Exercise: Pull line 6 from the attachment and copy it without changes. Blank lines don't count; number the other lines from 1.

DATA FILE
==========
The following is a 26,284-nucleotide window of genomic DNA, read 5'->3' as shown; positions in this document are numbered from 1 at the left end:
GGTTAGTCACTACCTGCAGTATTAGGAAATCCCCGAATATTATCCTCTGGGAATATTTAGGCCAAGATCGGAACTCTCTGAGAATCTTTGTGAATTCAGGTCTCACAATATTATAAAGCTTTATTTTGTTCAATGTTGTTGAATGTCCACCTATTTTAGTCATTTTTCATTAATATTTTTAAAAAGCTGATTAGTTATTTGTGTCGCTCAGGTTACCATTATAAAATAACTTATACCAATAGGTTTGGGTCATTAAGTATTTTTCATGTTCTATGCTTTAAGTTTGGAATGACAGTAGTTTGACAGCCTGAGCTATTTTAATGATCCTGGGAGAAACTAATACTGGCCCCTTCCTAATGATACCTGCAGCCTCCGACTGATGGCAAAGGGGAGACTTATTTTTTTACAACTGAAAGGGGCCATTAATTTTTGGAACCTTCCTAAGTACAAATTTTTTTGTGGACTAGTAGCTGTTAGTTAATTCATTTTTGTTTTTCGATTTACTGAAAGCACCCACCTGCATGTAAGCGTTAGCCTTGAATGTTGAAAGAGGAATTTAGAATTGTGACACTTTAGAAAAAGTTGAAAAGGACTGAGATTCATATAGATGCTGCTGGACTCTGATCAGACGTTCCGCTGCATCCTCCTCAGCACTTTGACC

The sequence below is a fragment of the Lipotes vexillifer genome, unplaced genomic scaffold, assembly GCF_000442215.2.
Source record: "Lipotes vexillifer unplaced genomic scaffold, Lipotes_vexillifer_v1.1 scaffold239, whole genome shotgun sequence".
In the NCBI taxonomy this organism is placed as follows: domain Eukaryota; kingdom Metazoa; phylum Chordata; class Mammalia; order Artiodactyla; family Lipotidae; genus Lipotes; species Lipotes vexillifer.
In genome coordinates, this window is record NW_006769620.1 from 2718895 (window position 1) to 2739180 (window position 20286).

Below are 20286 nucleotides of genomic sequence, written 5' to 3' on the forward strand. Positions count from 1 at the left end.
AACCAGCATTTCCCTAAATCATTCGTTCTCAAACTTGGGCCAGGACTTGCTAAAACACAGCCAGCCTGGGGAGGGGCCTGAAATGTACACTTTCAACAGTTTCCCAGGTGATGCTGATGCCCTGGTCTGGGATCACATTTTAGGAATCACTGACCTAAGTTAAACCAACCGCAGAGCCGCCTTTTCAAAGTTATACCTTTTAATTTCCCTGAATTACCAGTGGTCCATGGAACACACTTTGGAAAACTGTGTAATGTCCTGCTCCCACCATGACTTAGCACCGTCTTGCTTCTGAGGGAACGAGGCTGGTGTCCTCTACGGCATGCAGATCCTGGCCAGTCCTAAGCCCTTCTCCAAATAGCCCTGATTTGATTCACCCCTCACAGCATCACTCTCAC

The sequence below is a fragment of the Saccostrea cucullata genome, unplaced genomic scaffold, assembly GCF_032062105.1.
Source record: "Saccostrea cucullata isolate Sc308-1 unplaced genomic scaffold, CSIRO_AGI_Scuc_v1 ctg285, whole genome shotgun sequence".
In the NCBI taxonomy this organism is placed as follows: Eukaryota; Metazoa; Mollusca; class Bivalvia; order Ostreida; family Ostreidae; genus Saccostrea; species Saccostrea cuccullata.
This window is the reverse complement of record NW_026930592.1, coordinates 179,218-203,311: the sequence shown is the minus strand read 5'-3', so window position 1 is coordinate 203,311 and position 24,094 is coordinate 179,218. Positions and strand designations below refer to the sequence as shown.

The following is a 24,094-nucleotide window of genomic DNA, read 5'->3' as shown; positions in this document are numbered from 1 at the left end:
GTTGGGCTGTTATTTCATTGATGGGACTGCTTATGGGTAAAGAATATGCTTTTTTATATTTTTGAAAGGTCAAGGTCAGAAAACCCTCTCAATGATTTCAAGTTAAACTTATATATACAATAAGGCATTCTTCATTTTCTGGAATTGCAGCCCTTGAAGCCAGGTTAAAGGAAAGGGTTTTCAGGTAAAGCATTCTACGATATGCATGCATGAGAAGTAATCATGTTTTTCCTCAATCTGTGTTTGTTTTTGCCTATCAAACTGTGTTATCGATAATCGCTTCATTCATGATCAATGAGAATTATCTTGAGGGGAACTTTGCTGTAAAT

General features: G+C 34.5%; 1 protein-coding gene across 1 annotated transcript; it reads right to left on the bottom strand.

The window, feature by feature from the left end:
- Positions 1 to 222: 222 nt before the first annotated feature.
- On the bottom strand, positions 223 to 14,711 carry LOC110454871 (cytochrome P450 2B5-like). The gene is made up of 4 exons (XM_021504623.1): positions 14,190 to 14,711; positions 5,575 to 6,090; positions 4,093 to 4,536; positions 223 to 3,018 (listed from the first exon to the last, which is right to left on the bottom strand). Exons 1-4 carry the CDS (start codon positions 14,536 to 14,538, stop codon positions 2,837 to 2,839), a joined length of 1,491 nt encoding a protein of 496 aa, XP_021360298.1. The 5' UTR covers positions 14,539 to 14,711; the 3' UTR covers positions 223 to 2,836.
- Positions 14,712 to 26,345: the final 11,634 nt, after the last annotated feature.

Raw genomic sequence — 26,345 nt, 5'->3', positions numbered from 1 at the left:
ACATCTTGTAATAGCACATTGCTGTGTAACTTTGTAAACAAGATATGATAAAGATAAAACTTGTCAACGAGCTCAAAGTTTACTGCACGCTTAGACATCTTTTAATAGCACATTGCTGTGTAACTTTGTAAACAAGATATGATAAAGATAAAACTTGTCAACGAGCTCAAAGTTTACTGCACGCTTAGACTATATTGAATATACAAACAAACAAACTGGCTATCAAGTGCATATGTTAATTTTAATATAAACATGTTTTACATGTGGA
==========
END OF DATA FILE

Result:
In genome coordinates, this window is record NW_006769620.1 from 2718895 (window position 1) to 2739180 (window position 20286).